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Questions surround fire district plans

People who live in the 22-square-mile Seminole fire district are set to elect a board of directors Nov. 8, the first time that board has been chosen by the public.

One of the first big issues the new board is expected to face could put it out of business.

The board will decide if it wants to merge the Fire Department with the city of Seminole or if it wants to try to become a special taxing district. If it merges with the city, the Seminole City Council would be the department's governing body and the board of directors would be out, even though the city covers only about an eighth of the fire district.

Here are some of the questions that have been raised in recent days about what is happening with the fire district and what the changes might mean:

Wasn't getting an elected board supposed to fix the Fire Department's problems?

Yes and no.

The county and people within the fire service pushed to get a publicly elected board for democratic and legal reasons. The Fire Department has operated for 35 years as a private, non-profit corporation. Now, it has a $7-million budget, paid by taxpayers through contracts with the city of Seminole and the county.

Officials decided it was time the people paying the bills had a voice in the department, which had been choosing its leaders from within the ranks of its volunteers and paid firefighters.

Legally, it looks like just having an elected board for the private corporation may not be sufficient.

Attorneys for the department say there are questions about the way the pension plan is set up. It's complicated, but the bottom line appears to be that the department needs to be run by a government _ like the city or a special taxing district _ in order to meet the federal government's requirements for pension plans.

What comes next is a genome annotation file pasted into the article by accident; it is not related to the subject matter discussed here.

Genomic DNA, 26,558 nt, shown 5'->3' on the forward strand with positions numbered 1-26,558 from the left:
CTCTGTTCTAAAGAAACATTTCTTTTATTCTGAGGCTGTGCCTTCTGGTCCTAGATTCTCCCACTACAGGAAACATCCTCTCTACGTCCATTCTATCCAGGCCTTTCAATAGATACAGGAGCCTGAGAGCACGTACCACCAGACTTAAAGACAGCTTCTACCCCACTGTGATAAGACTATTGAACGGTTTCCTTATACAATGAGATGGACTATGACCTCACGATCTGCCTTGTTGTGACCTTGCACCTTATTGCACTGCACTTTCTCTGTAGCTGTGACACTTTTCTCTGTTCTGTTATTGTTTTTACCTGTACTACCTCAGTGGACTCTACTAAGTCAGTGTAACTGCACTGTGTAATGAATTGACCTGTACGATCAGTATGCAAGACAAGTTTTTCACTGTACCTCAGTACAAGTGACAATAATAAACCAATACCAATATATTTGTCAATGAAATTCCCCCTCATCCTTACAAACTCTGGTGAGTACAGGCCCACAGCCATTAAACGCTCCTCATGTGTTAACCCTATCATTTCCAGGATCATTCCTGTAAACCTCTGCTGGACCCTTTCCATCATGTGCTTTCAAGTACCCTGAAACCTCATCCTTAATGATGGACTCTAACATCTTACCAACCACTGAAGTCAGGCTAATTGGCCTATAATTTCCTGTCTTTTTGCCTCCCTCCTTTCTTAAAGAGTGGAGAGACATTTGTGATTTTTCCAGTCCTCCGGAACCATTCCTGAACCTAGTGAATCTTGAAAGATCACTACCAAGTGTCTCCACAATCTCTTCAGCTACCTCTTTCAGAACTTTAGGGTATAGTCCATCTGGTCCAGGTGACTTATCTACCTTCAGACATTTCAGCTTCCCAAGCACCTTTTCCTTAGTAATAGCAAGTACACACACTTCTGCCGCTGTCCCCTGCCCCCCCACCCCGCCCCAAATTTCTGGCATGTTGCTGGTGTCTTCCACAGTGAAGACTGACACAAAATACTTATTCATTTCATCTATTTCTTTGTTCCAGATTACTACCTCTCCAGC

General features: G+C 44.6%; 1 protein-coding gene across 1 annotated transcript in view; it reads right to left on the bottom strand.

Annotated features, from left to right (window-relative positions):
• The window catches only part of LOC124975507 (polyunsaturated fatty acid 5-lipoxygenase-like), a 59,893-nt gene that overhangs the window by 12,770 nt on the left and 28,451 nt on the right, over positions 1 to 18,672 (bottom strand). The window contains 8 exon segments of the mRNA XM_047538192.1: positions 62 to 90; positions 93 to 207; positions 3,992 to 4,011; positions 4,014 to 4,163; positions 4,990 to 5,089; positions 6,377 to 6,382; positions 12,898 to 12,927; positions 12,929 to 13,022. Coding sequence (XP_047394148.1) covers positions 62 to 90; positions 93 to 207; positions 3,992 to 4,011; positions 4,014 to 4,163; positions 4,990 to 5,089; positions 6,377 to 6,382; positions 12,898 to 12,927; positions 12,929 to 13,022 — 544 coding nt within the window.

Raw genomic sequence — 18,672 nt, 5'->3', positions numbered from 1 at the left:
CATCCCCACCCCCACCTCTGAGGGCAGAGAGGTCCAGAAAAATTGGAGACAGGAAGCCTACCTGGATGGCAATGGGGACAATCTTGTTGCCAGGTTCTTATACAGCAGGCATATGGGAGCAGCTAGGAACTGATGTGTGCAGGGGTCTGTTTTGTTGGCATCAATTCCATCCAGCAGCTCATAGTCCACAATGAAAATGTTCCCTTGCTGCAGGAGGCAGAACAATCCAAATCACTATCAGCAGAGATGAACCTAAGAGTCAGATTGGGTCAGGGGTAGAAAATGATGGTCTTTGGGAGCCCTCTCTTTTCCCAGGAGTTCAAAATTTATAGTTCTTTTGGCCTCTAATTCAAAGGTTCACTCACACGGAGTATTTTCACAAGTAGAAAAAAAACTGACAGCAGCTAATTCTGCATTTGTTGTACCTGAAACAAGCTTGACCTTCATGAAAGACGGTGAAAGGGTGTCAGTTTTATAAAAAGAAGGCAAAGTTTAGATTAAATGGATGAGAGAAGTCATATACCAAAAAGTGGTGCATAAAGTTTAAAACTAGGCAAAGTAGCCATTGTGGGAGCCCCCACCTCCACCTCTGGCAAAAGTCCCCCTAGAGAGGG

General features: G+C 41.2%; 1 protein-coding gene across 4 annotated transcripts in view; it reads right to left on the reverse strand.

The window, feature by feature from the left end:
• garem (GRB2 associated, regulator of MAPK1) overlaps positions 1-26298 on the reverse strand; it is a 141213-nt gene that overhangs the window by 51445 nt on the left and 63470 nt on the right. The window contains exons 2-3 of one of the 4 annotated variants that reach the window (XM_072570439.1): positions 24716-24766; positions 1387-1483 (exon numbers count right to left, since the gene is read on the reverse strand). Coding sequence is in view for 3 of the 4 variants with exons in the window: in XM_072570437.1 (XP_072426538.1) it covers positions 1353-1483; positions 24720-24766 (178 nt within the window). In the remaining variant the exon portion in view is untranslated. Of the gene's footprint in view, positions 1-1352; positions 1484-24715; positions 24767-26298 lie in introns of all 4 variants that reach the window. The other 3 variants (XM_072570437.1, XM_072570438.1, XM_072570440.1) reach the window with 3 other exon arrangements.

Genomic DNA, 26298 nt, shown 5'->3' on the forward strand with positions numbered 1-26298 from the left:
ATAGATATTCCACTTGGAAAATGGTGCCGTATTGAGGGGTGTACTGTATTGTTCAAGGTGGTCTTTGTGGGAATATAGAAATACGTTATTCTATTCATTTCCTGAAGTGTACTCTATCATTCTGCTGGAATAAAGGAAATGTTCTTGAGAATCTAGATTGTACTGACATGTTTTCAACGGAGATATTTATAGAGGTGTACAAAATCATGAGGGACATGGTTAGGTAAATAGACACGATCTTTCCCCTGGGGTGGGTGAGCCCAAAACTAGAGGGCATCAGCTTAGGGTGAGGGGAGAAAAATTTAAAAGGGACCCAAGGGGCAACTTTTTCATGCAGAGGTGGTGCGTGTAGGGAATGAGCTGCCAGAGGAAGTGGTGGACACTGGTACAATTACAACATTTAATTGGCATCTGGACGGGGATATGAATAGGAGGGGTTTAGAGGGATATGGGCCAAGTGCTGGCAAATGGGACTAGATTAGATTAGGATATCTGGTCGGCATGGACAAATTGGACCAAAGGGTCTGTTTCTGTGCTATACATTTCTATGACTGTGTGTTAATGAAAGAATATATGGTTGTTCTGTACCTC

How does the Fire Department become a government?

There are two primary options. One, the department, which serves the city of Seminole and a large part of the unincorporated area around it, could be absorbed by the city. The county would then contract with the city for fire protection for the unincorporated area.

The second option would be for the state Legislature to make the fire district a special taxing district. (Approval by the voters in the district also would be required.) The taxing district would have all the powers of a municipal government, including the power to levy taxes, set impact fees, borrow money and condemn property.

Which option is better?

Until recently, the interim fire board, appointed by the county to serve until the election, had been moving toward a special taxing district. A committee had been drafting proposed legislation.

But recently, County Administrator Fred Marquis has said he would rather see the department merge with the city, especially since Seminole will be hiring a professional city manager in the spring. Mayor Holland Mangum has said he thinks that would be possible.